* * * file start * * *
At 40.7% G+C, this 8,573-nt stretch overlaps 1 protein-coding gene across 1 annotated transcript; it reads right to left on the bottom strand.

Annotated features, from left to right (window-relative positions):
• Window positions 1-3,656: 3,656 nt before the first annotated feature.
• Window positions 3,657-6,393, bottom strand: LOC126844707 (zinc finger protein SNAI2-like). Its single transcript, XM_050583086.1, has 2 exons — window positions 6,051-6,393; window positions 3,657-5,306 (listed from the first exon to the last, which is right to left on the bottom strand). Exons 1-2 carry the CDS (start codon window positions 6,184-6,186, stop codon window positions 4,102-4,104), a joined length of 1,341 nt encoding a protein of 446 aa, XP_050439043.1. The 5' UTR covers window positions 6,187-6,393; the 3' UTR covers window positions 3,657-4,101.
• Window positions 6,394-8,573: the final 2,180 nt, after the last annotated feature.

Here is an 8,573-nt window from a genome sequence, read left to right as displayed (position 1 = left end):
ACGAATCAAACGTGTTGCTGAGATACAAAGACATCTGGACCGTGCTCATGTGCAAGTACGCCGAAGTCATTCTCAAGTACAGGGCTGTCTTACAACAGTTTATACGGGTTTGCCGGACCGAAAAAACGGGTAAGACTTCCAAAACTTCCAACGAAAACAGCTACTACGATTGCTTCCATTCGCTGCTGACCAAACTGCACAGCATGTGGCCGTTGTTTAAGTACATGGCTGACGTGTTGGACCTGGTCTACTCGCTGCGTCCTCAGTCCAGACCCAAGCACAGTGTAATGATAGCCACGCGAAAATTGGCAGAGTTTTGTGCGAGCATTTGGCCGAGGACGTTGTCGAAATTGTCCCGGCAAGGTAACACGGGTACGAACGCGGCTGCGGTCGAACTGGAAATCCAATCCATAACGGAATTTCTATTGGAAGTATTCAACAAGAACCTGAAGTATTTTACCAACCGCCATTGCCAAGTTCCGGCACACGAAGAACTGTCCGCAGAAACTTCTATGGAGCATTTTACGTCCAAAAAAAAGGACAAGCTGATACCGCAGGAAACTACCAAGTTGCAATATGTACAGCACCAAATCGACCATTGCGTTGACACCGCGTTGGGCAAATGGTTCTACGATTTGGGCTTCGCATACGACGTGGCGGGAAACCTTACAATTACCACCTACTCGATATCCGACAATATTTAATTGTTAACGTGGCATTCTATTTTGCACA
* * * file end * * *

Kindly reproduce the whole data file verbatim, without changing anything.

At 40.7% G+C, this 8,573-nt stretch overlaps 1 protein-coding gene across 1 annotated transcript; it reads right to left on the bottom strand.

Annotated features, from left to right (window-relative positions):
• Window positions 1-3,656: 3,656 nt before the first annotated feature.
• Window positions 3,657-6,393, bottom strand: LOC126844707 (zinc finger protein SNAI2-like). Its single transcript, XM_050583086.1, has 2 exons — window positions 6,051-6,393; window positions 3,657-5,306 (listed from the first exon to the last, which is right to left on the bottom strand). Exons 1-2 carry the CDS (start codon window positions 6,184-6,186, stop codon window positions 4,102-4,104), a joined length of 1,341 nt encoding a protein of 446 aa, XP_050439043.1. The 5' UTR covers window positions 6,187-6,393; the 3' UTR covers window positions 3,657-4,101.
• Window positions 6,394-8,573: the final 2,180 nt, after the last annotated feature.

Here is an 8,573-nt window from a genome sequence, read left to right as displayed (position 1 = left end):
ACGAATCAAACGTGTTGCTGAGATACAAAGACATCTGGACCGTGCTCATGTGCAAGTACGCCGAAGTCATTCTCAAGTACAGGGCTGTCTTACAACAGTTTATACGGGTTTGCCGGACCGAAAAAACGGGTAAGACTTCCAAAACTTCCAACGAAAACAGCTACTACGATTGCTTCCATTCGCTGCTGACCAAACTGCACAGCATGTGGCCGTTGTTTAAGTACATGGCTGACGTGTTGGACCTGGTCTACTCGCTGCGTCCTCAGTCCAGACCCAAGCACAGTGTAATGATAGCCACGCGAAAATTGGCAGAGTTTTGTGCGAGCATTTGGCCGAGGACGTTGTCGAAATTGTCCCGGCAAGGTAACACGGGTACGAACGCGGCTGCGGTCGAACTGGAAATCCAATCCATAACGGAATTTCTATTGGAAGTATTCAACAAGAACCTGAAGTATTTTACCAACCGCCATTGCCAAGTTCCGGCACACGAAGAACTGTCCGCAGAAACTTCTATGGAGCATTTTACGTCCAAAAAAAAGGACAAGCTGATACCGCAGGAAACTACCAAGTTGCAATATGTACAGCACCAAATCGACCATTGCGTTGACACCGCGTTGGGCAAATGGTTCTACGATTTGGGCTTCGCATACGACGTGGCGGGAAACCTTACAATTACCACCTACTCGATATCCGACAATATTTAATTGTTAACGTGGCATTCTATTTTGCACA